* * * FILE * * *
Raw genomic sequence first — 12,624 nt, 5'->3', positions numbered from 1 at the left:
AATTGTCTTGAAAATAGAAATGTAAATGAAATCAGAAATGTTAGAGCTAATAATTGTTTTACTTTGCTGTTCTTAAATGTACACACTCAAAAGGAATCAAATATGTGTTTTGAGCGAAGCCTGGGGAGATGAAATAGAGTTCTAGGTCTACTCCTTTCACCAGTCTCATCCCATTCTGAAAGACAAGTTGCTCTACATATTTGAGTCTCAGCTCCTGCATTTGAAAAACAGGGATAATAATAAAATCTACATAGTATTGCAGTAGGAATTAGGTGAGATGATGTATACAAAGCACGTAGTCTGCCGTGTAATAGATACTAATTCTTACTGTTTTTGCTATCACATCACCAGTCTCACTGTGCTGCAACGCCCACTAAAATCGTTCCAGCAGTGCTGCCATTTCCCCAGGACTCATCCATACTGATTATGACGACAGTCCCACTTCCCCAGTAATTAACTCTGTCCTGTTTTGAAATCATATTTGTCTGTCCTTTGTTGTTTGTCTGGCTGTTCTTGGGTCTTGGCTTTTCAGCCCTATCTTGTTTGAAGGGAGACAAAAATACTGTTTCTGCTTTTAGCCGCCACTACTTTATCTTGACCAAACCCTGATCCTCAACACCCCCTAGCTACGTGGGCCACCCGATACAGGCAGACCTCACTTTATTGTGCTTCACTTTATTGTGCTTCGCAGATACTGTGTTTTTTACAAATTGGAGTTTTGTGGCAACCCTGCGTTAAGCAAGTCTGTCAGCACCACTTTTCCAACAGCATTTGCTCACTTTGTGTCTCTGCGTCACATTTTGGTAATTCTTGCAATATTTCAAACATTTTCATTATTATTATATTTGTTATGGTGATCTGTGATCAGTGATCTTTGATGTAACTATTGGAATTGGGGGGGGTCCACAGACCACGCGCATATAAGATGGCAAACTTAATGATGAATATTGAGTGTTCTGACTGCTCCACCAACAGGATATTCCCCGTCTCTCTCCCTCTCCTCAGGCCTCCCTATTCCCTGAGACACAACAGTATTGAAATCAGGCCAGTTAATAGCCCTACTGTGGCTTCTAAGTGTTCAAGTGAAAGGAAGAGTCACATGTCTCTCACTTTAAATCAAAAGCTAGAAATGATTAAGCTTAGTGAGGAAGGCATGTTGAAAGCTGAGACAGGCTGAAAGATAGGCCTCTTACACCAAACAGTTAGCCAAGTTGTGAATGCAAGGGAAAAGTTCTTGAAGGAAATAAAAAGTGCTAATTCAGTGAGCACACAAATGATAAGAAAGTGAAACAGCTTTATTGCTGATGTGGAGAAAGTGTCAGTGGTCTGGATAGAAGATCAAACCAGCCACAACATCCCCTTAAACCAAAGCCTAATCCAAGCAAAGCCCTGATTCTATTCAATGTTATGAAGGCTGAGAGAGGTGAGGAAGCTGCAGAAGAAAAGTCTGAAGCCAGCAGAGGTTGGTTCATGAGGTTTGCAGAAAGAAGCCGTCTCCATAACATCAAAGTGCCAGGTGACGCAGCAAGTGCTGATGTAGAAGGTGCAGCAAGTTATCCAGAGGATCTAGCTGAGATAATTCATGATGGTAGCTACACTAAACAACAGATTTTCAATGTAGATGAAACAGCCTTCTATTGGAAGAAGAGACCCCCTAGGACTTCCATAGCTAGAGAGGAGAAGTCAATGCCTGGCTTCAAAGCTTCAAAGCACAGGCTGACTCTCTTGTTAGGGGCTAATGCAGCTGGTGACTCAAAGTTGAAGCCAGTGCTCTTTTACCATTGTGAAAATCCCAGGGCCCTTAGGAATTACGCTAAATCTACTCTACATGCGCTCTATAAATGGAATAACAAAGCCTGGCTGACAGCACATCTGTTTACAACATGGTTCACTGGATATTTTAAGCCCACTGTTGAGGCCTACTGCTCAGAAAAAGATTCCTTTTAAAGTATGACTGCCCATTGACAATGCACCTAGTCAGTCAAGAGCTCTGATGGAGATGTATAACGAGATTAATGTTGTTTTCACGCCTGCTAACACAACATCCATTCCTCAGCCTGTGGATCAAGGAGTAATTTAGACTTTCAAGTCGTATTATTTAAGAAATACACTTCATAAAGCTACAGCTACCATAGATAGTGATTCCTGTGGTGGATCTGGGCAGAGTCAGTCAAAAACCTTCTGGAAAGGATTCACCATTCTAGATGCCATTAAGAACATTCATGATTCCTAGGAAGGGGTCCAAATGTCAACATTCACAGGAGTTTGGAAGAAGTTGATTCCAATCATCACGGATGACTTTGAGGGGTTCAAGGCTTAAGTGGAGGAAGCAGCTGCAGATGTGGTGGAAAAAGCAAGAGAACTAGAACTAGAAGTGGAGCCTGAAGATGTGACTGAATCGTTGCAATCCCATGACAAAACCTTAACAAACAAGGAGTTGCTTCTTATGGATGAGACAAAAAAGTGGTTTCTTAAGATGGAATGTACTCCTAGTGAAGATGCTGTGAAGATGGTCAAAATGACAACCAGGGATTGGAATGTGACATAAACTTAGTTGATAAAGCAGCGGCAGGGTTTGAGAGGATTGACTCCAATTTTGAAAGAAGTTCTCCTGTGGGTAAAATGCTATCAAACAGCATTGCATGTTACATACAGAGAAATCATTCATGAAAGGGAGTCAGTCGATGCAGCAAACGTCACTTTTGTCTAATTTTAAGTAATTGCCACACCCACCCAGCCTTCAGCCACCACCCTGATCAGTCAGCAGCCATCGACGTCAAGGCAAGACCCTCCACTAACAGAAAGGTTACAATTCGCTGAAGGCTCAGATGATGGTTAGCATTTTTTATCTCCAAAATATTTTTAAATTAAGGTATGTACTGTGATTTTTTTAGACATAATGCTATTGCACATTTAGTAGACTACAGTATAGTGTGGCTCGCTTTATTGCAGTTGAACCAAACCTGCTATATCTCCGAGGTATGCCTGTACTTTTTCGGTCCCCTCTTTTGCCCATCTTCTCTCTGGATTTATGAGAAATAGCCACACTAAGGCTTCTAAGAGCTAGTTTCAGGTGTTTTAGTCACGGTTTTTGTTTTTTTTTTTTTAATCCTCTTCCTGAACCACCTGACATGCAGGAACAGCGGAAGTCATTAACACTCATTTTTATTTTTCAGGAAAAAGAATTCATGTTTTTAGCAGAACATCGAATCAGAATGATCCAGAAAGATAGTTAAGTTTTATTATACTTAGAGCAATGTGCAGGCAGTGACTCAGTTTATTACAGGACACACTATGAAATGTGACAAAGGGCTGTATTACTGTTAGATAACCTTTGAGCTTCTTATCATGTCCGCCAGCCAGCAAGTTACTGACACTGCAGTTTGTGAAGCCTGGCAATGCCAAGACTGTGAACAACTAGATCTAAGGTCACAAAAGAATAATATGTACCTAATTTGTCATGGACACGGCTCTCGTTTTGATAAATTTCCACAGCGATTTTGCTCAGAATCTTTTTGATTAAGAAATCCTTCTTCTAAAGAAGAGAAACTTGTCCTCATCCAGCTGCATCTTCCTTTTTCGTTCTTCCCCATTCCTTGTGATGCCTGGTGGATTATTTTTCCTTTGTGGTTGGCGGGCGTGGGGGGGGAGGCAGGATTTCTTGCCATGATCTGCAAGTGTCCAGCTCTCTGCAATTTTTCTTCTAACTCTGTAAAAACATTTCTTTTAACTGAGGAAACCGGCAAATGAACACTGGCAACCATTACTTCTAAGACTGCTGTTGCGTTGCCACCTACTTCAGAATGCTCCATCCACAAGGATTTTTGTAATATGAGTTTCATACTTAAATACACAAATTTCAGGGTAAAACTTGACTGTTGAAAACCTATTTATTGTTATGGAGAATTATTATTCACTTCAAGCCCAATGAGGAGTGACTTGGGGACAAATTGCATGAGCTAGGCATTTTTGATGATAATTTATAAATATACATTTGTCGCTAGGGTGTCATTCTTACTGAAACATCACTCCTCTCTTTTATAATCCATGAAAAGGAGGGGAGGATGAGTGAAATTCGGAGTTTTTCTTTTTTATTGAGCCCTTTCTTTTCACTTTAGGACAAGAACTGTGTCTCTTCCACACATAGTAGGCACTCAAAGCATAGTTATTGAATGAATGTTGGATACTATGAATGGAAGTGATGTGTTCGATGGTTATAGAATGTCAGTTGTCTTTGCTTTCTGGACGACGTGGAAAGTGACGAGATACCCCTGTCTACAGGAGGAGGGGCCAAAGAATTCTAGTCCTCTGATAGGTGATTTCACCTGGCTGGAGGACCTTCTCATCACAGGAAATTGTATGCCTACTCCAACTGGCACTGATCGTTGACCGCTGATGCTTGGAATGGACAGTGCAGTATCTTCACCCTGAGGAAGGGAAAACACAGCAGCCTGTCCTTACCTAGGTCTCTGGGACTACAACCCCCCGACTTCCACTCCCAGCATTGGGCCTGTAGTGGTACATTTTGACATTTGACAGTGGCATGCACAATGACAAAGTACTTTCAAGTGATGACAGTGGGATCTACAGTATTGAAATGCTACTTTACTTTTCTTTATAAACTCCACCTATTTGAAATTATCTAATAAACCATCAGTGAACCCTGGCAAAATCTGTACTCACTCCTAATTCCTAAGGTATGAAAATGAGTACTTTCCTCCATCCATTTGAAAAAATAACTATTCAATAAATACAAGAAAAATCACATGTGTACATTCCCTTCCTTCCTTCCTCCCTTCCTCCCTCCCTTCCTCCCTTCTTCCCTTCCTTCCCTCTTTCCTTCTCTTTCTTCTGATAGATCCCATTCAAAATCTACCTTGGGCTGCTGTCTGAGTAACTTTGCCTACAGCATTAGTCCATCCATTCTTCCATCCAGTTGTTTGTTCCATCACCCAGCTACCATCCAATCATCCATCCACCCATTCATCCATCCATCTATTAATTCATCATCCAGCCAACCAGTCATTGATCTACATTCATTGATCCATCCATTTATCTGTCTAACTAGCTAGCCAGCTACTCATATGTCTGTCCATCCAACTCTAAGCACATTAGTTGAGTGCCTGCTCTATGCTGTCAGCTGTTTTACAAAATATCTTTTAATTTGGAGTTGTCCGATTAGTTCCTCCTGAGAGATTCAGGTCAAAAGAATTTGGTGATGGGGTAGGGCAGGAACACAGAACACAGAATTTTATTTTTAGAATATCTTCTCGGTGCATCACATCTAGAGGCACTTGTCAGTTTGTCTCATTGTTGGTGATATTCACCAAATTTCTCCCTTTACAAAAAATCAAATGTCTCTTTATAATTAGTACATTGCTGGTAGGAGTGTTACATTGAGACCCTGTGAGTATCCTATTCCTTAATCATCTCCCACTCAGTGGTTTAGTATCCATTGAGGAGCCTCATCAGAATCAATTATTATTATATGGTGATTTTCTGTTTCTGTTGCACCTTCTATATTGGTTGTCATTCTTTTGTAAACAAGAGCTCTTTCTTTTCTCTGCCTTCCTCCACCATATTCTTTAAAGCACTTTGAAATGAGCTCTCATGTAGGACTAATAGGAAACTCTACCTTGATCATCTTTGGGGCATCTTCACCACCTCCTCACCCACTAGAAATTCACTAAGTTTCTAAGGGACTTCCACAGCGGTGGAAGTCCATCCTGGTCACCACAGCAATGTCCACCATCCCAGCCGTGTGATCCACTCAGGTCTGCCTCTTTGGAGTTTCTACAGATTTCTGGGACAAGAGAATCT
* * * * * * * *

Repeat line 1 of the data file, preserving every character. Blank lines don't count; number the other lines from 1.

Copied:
Raw genomic sequence first — 12,624 nt, 5'->3', positions numbered from 1 at the left: